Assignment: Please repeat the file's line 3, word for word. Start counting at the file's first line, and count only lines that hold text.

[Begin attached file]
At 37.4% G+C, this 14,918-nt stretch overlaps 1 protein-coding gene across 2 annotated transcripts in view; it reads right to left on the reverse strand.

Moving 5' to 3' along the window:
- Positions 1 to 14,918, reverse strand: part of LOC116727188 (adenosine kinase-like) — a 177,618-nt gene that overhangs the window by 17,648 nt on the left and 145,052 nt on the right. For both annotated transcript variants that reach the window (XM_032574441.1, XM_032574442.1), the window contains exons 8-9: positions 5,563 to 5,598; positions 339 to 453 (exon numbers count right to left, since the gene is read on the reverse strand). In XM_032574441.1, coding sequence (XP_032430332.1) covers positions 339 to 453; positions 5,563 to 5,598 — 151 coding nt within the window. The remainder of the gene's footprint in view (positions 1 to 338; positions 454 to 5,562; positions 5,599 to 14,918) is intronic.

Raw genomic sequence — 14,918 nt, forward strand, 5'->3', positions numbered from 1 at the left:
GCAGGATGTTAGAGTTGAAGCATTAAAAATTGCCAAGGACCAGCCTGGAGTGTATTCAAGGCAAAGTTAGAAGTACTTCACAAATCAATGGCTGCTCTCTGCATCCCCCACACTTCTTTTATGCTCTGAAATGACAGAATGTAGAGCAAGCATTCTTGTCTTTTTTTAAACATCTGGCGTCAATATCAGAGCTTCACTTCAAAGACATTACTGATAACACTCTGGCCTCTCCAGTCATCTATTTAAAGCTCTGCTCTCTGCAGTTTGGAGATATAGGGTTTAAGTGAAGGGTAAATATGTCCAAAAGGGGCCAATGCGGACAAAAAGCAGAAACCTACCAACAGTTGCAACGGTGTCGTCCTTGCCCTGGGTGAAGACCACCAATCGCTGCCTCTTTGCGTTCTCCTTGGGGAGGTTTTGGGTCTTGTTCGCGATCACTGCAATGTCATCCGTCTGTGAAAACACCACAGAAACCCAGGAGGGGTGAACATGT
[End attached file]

- Positions 1 to 14,918, reverse strand: part of LOC116727188 (adenosine kinase-like) — a 177,618-nt gene that overhangs the window by 17,648 nt on the left and 145,052 nt on the right. For both annotated transcript variants that reach the window (XM_032574441.1, XM_032574442.1), the window contains exons 8-9: positions 5,563 to 5,598; positions 339 to 453 (exon numbers count right to left, since the gene is read on the reverse strand). In XM_032574441.1, coding sequence (XP_032430332.1) covers positions 339 to 453; positions 5,563 to 5,598 — 151 coding nt within the window. The remainder of the gene's footprint in view (positions 1 to 338; positions 454 to 5,562; positions 5,599 to 14,918) is intronic.